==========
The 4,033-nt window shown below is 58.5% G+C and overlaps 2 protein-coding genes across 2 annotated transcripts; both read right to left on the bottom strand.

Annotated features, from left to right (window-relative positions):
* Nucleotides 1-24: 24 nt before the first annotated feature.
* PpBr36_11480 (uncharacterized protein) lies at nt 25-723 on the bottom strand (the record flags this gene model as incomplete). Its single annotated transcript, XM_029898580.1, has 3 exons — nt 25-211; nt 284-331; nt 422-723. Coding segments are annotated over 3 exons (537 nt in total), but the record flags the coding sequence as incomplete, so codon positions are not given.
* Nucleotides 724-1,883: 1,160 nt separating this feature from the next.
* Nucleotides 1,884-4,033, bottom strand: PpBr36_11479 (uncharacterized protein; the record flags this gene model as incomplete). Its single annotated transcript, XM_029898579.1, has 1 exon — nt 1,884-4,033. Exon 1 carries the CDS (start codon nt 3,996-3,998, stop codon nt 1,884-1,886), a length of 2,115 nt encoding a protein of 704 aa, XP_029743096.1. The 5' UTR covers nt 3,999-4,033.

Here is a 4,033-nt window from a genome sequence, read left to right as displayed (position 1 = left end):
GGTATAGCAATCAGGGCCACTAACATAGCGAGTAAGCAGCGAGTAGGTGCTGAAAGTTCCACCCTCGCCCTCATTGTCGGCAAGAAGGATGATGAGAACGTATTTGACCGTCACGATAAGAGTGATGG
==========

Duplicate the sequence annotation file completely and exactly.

The 4,033-nt window shown below is 58.5% G+C and overlaps 2 protein-coding genes across 2 annotated transcripts; both read right to left on the bottom strand.

Annotated features, from left to right (window-relative positions):
* Nucleotides 1-24: 24 nt before the first annotated feature.
* PpBr36_11480 (uncharacterized protein) lies at nt 25-723 on the bottom strand (the record flags this gene model as incomplete). Its single annotated transcript, XM_029898580.1, has 3 exons — nt 25-211; nt 284-331; nt 422-723. Coding segments are annotated over 3 exons (537 nt in total), but the record flags the coding sequence as incomplete, so codon positions are not given.
* Nucleotides 724-1,883: 1,160 nt separating this feature from the next.
* Nucleotides 1,884-4,033, bottom strand: PpBr36_11479 (uncharacterized protein; the record flags this gene model as incomplete). Its single annotated transcript, XM_029898579.1, has 1 exon — nt 1,884-4,033. Exon 1 carries the CDS (start codon nt 3,996-3,998, stop codon nt 1,884-1,886), a length of 2,115 nt encoding a protein of 704 aa, XP_029743096.1. The 5' UTR covers nt 3,999-4,033.

Here is a 4,033-nt window from a genome sequence, read left to right as displayed (position 1 = left end):
GGTATAGCAATCAGGGCCACTAACATAGCGAGTAAGCAGCGAGTAGGTGCTGAAAGTTCCACCCTCGCCCTCATTGTCGGCAAGAAGGATGATGAGAACGTATTTGACCGTCACGATAAGAGTGATGG